Calculating Your ‘Insurable’ Cruise Costs

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by Jeremy Miville

People often ask how they can save money on their travel insurance. None of us likes spending extra on “what if’s,” and if there is a way to cut costs, we’ll take it. Now, you must know it is illegal in the United States to discount or incentivize travel insurance. But with that said, there is an easy way to shave a few dollars off the cost:
Calculate your insurable cruise costs the correct way!

How often do we guess at costs? And when we make those guesses, what do we do? We round up.

That $789 fare becomes $800. The transfer for four from the hotel to the ship really costs $178, but we round to $200. It’s easy to make a $3,847 trip look like $4,000 on paper, and that could put your insurance into a different pricing bracket.

In addition to NOT rounding, you should also think of all the costs you could lose if not protected by your insurance plan. Remember, the plan is looking to protect your pre-paid and non-refundable purchases.

Here are the line-items you’ll want to consider:

The Fare
Unlike hotels, cruise fares are listed per person, not per cabin, with rates based on two people occupying a stateroom. The good news is that when you insure through InsureMyTrip, they ask for the total trip cost for all people. You won’t need to try to divide stateroom costs between travelers.

Add your cost of flights, without rounding! But remember that port taxes or fees are not always included. But again, this is one of the beautiful things about InsureMyTrip and travel insurance. As you add pre-paid trip costs after your insurance plan is purchased, you can call their licensed representatives and update your policy accordingly.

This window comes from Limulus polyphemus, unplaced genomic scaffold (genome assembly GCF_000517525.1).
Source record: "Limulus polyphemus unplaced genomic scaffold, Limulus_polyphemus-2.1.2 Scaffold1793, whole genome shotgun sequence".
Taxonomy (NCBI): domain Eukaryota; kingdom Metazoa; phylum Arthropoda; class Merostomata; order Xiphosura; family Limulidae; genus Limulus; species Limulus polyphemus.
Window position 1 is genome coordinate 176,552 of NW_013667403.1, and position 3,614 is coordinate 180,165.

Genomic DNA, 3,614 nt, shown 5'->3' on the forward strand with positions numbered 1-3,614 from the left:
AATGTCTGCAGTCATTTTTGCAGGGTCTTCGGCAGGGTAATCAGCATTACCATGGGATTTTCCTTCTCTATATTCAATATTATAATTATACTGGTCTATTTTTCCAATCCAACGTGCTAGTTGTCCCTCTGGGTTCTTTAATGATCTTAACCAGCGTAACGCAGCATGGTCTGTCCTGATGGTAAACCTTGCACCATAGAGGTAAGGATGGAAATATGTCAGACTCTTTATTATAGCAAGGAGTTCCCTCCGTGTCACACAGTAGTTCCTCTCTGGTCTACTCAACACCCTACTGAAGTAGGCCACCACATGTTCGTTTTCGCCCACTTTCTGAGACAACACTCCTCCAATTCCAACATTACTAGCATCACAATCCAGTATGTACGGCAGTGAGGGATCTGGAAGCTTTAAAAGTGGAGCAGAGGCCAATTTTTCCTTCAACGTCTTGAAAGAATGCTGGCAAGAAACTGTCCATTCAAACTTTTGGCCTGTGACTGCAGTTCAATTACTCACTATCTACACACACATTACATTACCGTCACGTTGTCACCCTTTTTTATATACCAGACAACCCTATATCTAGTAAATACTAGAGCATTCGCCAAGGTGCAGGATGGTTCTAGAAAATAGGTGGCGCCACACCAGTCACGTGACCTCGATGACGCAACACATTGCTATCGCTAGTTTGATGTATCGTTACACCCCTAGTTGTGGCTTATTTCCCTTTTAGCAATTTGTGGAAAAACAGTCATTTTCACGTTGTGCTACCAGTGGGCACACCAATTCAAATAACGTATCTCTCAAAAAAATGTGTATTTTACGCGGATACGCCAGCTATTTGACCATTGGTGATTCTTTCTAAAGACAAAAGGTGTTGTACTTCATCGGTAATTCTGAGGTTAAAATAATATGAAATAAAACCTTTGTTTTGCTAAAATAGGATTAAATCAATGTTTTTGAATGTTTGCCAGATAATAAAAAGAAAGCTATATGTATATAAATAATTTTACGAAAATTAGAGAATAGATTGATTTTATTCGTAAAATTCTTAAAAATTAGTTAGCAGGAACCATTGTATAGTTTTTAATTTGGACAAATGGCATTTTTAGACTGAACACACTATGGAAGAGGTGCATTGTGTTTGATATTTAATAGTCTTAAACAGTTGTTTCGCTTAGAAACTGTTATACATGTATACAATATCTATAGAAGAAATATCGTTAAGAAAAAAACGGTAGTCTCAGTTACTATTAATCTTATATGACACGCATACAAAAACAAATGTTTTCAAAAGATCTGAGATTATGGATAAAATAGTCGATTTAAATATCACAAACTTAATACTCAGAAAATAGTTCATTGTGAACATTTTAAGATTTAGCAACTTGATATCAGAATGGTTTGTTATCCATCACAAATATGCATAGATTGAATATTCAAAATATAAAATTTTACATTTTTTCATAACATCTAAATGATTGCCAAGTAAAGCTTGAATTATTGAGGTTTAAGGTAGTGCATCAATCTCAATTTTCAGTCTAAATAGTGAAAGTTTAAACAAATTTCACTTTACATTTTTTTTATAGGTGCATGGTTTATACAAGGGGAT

Don’t Forget Transfers
Shuttle, bus or taxi, add in the costs for both embarkment and disembarkment. You can add in your parking fees too if you’re driving into the port from home or with a rental car.

Include Packages
Pre-paid costs include those meal upgrades, unlimited soda options, and the ever-so-popular drink packages. Include them in the insurable cost, because if your cruise is canceled, you’ll be out that money.

Include Excursions
The minute you put money down on an excursion, insure those costs. Some cruise focused insurance plans have unique options for excursions. Say you’re diverted from a port where you pre-paid a zip line tour. If you included it in your costs, you may be eligible for some reimbursement!

Remember this simple rule when buying cruise insurance; insure any money that would be lost if you had to cancel your trip the day you would have stepped out the door to start your journey.

Now that you know what to insure, here is a helpful page on insuring your cruise, and what to look for in a plan. When in doubt, ask an InsureMyTrip representative by phone, or on the sites chat feature, for more details.

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